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A Bike-Friendly EPA Headquarters

2013 September 25

By Ed Fendley

It’s awesome to be part of an agency that’s helped clean America’s air and water and is working to reduce emissions of deadly mercury. Now I’ve got a new – and local – reason to appreciate the EPA: outdoor bicycle racks here at our headquarters buildings.

Recently, four sets of modern bike racks were installed outside at the Federal Triangle campus in Washington, D.C., as part of a broader EPA plan to welcome bicycling by employees and visitors. (We already have bike parking in our basement garages.)

Giving people choices in how to get around is a great thing. Studies show that if people can conveniently walk, bike, or take transit, many of them will choose to drive less – reducing traffic and cleaning the air.

And that fits neatly into our mission at EPA. According to EPA’s Inventory of U.S. Greenhouse Gas Emissions and Sinks: 1990-2009 (April 2011), roughly 17 percent of U.S. carbon dioxide (CO2) emissions come from passenger vehicles. Investing in public transit and other transportation options, like biking, make it easier for people to drive less, lowering greenhouse gas emissions. These approaches can also help reduce carbon monoxide, sulfur dioxide, particulate matter, and other pollutants emitted by motor vehicles.

As EPA Regional Administrator Jared Blumenfeld recently wrote, there are lots of good reasons to ride a bike – including pure joy. I can relate: my kids and I ride a lot. They bike to school and we often tool around on the weekends together. I’ve also ridden to work for 20 years now. It’s exciting to see that bicycling rates are increasing rapidly across the country.

Building design is part of that. Convenient bike parking, as well as showers and lockers, get more people riding. Placing racks within 50 feet of building entrances is recommended as it helps visitors who may not have access to the parking garage. It also helps employees like me who bike during the day to meetings around town.

As more employees and visitors choose to ride, EPA will need to make further improvements. But for the moment, I’ll pause to celebrate as I park my bike and stroll into my office.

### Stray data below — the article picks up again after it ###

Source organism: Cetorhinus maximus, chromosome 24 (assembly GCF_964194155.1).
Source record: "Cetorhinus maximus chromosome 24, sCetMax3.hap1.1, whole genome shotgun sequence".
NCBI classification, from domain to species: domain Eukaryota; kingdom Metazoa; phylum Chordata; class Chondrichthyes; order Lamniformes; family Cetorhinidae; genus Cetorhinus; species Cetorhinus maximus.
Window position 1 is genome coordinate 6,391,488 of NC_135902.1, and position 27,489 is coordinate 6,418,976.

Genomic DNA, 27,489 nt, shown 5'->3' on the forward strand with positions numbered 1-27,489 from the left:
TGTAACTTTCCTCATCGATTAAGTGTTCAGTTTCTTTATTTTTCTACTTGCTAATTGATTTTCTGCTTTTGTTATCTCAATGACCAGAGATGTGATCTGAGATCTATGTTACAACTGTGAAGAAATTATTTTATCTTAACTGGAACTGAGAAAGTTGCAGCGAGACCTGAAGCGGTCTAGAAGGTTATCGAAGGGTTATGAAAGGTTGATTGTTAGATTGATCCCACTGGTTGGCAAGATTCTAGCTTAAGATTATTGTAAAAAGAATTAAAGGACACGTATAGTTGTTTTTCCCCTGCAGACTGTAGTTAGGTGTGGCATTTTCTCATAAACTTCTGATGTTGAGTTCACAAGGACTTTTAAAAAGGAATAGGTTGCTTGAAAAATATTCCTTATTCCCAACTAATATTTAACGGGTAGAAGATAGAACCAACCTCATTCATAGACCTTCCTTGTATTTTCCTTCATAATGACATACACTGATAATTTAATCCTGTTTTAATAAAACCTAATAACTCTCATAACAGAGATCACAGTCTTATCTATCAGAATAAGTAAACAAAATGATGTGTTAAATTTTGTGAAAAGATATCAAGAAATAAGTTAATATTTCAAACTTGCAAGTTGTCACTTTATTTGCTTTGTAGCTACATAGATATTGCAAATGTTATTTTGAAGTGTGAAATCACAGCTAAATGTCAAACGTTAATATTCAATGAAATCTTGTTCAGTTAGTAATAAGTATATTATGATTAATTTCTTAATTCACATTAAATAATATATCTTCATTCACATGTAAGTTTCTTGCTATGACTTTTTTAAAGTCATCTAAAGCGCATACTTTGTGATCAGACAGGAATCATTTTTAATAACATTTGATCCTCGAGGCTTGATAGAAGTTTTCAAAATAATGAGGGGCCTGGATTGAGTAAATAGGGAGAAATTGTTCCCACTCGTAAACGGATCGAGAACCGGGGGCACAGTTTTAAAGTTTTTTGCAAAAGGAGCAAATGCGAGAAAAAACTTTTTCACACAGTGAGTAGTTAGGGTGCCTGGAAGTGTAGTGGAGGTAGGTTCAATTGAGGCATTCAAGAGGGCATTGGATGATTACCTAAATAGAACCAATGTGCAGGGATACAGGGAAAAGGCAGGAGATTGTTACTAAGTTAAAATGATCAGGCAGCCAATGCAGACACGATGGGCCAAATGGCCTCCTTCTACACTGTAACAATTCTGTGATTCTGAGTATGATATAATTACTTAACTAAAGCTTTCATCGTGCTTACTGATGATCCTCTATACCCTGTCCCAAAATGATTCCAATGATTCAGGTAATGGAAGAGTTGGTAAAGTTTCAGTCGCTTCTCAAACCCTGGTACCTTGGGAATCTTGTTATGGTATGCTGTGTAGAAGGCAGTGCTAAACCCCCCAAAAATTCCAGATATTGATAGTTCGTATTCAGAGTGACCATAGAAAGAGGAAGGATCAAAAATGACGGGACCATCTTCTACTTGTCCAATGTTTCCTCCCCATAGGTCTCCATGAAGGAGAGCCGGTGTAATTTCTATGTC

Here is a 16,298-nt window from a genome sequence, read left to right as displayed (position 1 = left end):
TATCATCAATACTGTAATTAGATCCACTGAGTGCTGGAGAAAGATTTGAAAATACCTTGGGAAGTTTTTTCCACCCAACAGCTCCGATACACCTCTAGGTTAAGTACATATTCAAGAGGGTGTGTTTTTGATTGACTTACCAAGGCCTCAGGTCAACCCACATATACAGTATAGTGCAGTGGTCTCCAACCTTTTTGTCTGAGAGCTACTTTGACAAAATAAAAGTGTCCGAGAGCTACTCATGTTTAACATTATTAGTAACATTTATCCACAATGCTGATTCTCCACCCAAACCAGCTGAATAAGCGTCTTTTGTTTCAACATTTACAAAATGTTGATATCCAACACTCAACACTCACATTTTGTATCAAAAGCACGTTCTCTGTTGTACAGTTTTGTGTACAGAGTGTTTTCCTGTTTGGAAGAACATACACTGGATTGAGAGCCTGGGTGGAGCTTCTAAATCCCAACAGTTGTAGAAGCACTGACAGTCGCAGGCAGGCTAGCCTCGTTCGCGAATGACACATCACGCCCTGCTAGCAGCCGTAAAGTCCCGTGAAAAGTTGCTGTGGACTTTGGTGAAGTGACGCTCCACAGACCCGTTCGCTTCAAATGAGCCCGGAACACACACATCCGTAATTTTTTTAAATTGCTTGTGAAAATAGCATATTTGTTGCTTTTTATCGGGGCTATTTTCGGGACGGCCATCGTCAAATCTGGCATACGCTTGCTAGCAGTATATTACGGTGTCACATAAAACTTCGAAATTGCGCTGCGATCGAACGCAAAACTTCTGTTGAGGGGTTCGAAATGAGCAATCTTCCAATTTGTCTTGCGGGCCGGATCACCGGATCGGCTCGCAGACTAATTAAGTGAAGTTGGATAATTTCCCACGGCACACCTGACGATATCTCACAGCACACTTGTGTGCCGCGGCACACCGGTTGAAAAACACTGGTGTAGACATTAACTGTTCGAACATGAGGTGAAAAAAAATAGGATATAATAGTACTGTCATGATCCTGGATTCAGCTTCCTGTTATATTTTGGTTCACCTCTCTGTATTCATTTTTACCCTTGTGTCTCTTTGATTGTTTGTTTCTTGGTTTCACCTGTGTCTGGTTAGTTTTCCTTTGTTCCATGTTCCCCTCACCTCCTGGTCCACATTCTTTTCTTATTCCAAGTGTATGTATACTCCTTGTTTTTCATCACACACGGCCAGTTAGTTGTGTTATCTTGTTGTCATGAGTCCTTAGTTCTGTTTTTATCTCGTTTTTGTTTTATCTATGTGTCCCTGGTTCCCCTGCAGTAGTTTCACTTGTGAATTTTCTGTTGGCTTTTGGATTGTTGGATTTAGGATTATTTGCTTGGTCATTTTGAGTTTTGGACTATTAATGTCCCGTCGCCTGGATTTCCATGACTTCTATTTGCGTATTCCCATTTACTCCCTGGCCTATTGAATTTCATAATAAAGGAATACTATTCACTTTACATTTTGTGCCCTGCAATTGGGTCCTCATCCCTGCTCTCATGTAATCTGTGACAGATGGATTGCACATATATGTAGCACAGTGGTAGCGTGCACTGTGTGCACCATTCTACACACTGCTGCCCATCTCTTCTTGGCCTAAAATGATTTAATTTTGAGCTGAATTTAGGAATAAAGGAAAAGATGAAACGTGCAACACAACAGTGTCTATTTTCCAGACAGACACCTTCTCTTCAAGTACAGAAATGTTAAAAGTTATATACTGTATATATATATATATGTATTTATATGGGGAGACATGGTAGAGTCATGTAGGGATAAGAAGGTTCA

About the author: Ed Fendley is a senior policy analyst with the Office of Sustainable Communities.

Editor's Note: The opinions expressed here are those of the author. They do not reflect EPA policy, endorsement, or action, and EPA does not verify the accuracy or science of the contents of the blog.

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6 Responses leave one →
  1. Arman.- permalink
    September 25, 2013


    If you come to Jakarta, I’m sure you will be shock to see motorcycles are swarming everywhere. GHG’s ? worst level ! By this article, I hope citizens, here, could retrospect how maintain the air, anywhere places at the country…..

  2. Drew Pilant permalink
    September 25, 2013

    Excellent post. That 17% emissions statistic is sobering. Have a nice ride-

  3. Master Melvin M. Lusterio permalink
    September 26, 2013

    The Good Force be with you!

    Great job, Ed! Keep it up!

    Live forever & prosper!

  4. Stuart permalink
    September 26, 2013

    Progress indeed and going forward, city planners need to figure out how to park more bikes in a smaller footprint. Here’s one nifty idea to accomplish that from McGill University in Canada: VeloCyko – The Story of a New Bike Rack

  5. mayphotocopy permalink
    September 27, 2013

    Nice article! Thanks Ed Fendley! Have a nice day :))

  6. permalink
    November 16, 2013

    I’m a really fan of the type of that bag. I also like what looks great as a classy accessory for a quick look.

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